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radicalliberal

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Member since: Wed Dec 14, 2011, 07:40 PM
Number of posts: 566

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"I played a lot of sports and sucked at most of them ..."

"... but i was accepted by the jocks in school because I tried."

I assume you're speaking in the context of mandatory boys' P.E. of the traditional sort -- which does not provide genuine fitness programs, but is centered exclusively around sports. If you're speaking of only the voluntary association of wanting to play a game of some sport with other guys in the neighborhood, then never mind what I'm about to say. Notice that I used the word "voluntary." What people choose to do for their own recreation is none of my business. Each to his own, I always say.

But if you're referring to mandatory P.E. (a class that nonathletic kids are forced to take against their will), that's an altogether different matter. Where in the world do we get the notion that virtually all boys must be forced to participate in sports in the setting of mandatory P.E. classes? Just what is the purpose here, huh? Why can't some people accept the fact that some boys simply have no interest in sports? Why must nonathletic boys be constantly penalized for not liking sports? Why do even a lot of "progressives" go along with this mindset?

You say the jocks accepted you because you tried. Did you have a choice? If you wanted to participate in whatever sport they were playing, then that would be a different matter; and I would leave it alone. But as far as these jocks were concerned, you had to participate in their sport. If you indicated that you had no desire to participate in any sport, then they would denigrate you and say that something was wrong with you and that you were inferior and deficient and possibly be gay. Although these jocks supposedly accepted you, they were still manifesting an intolerant attitude; and that is because they did not respect the FREEDOM OF CHOICE of nonathletes to not participate in sports. Instead, they question the manhood of any nonathletic guy who simply has no interest in sports. Even if the nonathlete respects what athletes do as athletes, that is not enough. If he doesn't want to participate in sports, then he is a sissy or a wimp or a "fag" (which is not a word in my approved vocabulary, but is still used routinely today by many teenagers and even some coaches to label nonathletic boys). So, these jocks you mention get no commendation from me; and that is because at the heart of the matter, they don't respect freedom of choice and they are, in fact, intolerant themselves.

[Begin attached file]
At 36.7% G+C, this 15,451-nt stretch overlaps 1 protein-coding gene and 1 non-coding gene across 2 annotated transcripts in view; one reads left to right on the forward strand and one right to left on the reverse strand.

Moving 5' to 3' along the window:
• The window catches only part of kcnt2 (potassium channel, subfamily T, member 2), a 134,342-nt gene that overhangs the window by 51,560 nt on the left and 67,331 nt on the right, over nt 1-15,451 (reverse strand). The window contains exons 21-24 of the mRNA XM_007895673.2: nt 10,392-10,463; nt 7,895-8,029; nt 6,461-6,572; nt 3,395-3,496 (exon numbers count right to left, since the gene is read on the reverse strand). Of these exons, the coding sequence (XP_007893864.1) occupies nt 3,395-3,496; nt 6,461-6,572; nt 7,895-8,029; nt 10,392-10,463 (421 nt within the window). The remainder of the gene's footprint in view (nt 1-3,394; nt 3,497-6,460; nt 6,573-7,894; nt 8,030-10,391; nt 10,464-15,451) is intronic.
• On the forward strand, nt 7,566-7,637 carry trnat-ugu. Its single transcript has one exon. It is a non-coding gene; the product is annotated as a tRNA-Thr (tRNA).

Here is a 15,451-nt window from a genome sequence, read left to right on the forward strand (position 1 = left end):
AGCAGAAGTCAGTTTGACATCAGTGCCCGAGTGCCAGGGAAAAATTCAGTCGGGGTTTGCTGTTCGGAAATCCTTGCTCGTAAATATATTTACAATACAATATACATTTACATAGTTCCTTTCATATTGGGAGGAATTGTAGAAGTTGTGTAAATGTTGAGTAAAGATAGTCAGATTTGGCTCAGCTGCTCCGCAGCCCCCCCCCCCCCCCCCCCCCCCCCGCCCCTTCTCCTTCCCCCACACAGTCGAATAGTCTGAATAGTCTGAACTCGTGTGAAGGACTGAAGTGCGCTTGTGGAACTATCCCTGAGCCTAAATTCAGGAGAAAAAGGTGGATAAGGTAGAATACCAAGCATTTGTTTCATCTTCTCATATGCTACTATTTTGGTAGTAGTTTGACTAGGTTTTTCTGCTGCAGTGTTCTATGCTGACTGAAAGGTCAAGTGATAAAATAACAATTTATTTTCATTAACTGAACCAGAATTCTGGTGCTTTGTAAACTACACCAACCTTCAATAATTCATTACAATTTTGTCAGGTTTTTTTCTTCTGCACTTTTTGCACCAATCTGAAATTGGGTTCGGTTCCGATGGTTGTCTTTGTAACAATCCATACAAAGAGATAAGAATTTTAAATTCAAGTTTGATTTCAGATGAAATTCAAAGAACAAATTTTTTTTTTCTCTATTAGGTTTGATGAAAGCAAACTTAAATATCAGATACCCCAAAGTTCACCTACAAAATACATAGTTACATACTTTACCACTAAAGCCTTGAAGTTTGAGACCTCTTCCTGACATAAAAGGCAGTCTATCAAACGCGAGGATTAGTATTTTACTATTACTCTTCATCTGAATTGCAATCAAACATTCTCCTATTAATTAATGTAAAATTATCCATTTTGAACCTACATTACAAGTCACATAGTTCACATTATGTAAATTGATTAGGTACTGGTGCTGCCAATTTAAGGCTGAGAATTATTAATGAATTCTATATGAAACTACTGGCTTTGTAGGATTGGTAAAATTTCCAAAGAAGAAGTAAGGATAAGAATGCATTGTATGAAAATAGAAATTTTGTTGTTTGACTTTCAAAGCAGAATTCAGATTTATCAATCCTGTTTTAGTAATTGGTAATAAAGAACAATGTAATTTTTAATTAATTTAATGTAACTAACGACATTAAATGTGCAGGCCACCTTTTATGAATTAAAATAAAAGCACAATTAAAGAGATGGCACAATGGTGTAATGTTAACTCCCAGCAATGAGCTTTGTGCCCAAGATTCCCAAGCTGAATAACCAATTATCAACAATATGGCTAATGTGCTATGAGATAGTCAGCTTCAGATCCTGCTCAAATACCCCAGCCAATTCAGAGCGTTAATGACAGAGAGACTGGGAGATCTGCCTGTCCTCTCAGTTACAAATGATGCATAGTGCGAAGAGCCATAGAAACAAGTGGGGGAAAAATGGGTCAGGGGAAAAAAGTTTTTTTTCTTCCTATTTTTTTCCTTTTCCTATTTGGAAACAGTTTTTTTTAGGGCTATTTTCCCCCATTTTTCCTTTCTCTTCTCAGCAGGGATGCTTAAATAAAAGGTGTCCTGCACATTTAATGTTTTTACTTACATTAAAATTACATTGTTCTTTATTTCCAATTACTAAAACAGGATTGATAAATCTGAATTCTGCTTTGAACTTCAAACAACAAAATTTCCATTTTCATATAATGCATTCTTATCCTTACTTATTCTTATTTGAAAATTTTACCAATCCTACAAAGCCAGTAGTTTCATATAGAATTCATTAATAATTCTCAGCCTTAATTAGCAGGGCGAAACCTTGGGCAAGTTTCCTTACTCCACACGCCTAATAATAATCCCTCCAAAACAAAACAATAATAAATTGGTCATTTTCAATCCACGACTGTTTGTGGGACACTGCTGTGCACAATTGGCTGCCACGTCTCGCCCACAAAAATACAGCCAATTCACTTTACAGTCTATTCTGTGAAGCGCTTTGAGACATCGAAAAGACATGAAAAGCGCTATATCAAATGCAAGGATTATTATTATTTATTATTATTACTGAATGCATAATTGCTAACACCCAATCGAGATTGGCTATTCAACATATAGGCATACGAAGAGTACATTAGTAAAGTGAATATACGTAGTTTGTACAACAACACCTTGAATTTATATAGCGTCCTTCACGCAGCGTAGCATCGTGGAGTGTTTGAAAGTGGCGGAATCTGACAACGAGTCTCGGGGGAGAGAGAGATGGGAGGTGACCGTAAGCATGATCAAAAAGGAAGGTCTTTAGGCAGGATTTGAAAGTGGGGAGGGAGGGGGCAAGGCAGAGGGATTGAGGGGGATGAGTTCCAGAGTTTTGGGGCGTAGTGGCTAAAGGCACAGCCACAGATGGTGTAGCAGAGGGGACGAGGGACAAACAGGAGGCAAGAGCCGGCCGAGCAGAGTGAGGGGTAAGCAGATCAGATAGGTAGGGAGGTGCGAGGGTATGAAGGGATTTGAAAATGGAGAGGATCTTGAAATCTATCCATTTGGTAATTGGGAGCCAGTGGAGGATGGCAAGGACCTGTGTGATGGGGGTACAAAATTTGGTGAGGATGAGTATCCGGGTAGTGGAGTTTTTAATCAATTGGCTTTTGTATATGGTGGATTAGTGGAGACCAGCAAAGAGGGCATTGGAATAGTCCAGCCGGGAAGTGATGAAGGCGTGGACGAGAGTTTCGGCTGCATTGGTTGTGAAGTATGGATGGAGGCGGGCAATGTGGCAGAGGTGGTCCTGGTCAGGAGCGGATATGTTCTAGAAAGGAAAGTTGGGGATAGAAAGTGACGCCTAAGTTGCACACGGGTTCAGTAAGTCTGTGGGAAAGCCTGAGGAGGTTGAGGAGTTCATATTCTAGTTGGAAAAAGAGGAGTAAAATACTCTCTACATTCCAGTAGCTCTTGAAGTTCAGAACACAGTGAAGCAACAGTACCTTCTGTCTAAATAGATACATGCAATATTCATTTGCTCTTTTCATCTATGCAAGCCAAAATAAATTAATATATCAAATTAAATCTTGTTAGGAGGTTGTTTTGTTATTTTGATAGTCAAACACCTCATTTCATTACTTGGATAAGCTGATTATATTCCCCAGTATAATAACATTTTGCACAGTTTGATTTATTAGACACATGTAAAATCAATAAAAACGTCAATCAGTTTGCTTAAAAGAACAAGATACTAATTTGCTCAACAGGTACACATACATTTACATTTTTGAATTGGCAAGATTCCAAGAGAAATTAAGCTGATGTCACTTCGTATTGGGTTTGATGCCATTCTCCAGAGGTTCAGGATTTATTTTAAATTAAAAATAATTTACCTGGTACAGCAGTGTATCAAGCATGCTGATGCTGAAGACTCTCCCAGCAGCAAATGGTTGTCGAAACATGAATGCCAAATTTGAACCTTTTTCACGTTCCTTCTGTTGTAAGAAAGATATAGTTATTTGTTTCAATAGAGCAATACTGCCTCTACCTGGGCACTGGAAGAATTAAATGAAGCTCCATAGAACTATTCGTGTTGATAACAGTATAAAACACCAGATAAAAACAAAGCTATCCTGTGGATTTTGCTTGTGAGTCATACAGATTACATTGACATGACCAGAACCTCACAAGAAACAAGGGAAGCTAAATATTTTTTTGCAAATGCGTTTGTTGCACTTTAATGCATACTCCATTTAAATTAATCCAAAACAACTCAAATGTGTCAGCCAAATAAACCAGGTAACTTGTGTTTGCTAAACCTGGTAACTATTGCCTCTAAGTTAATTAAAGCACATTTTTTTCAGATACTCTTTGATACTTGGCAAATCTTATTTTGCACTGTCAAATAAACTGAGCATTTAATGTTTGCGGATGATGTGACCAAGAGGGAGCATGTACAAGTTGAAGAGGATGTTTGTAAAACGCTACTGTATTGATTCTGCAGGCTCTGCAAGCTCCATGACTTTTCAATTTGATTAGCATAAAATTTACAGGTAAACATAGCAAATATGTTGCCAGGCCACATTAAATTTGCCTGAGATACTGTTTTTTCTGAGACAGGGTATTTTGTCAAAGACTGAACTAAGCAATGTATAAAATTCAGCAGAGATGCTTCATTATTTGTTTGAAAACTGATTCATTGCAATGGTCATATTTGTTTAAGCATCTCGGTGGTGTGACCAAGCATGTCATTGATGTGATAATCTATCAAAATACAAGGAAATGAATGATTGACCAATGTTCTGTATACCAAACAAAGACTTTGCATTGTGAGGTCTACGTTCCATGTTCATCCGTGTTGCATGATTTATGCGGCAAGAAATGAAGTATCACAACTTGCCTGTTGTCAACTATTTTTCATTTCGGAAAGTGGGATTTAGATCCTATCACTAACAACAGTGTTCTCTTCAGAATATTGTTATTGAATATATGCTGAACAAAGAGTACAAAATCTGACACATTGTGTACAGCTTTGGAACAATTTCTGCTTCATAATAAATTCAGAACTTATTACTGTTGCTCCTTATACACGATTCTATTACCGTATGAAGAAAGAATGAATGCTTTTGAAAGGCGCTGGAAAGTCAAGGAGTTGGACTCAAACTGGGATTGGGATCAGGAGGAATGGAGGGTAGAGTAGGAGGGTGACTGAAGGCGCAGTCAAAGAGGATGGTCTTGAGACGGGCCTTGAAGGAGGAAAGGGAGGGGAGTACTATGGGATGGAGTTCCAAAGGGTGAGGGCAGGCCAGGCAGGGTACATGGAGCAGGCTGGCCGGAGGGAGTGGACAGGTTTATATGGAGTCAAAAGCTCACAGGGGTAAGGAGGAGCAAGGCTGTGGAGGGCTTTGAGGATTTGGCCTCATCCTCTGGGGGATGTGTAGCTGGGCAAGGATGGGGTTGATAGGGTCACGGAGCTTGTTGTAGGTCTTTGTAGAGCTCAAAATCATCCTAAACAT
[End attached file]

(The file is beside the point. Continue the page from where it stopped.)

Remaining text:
Posted by radicalliberal | Sat Oct 6, 2012, 06:41 PM (0 replies)

Being 62 years of age, I happen to be of your generation ...